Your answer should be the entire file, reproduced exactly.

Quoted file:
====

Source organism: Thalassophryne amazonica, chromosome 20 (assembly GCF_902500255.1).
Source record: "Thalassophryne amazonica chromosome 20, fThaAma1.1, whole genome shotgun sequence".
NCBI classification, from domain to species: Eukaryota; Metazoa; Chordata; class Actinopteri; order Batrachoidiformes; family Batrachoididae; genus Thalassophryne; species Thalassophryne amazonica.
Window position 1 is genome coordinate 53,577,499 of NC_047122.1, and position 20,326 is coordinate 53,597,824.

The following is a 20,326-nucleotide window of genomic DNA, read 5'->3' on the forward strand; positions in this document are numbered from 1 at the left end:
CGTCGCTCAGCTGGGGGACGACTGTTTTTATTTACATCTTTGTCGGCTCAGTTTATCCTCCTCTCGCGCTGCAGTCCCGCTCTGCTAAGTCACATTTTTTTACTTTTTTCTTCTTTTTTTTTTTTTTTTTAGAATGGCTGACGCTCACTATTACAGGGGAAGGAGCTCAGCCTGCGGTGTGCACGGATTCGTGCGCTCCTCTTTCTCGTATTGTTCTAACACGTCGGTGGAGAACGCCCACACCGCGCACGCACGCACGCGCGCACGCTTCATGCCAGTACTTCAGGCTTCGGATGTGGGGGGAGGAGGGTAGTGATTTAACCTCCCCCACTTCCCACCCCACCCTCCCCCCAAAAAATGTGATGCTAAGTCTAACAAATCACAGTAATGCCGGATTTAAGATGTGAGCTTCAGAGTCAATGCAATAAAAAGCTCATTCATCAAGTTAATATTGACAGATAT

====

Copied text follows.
Source organism: Thalassophryne amazonica, chromosome 20 (assembly GCF_902500255.1).
Source record: "Thalassophryne amazonica chromosome 20, fThaAma1.1, whole genome shotgun sequence".
NCBI classification, from domain to species: Eukaryota; Metazoa; Chordata; class Actinopteri; order Batrachoidiformes; family Batrachoididae; genus Thalassophryne; species Thalassophryne amazonica.
Window position 1 is genome coordinate 53,577,499 of NC_047122.1, and position 20,326 is coordinate 53,597,824.

The following is a 20,326-nucleotide window of genomic DNA, read 5'->3' on the forward strand; positions in this document are numbered from 1 at the left end:
CGTCGCTCAGCTGGGGGACGACTGTTTTTATTTACATCTTTGTCGGCTCAGTTTATCCTCCTCTCGCGCTGCAGTCCCGCTCTGCTAAGTCACATTTTTTTACTTTTTTCTTCTTTTTTTTTTTTTTTTTAGAATGGCTGACGCTCACTATTACAGGGGAAGGAGCTCAGCCTGCGGTGTGCACGGATTCGTGCGCTCCTCTTTCTCGTATTGTTCTAACACGTCGGTGGAGAACGCCCACACCGCGCACGCACGCACGCGCGCACGCTTCATGCCAGTACTTCAGGCTTCGGATGTGGGGGGAGGAGGGTAGTGATTTAACCTCCCCCACTTCCCACCCCACCCTCCCCCCAAAAAATGTGATGCTAAGTCTAACAAATCACAGTAATGCCGGATTTAAGATGTGAGCTTCAGAGTCAATGCAATAAAAAGCTCATTCATCAAGTTAATATTGACAGATAT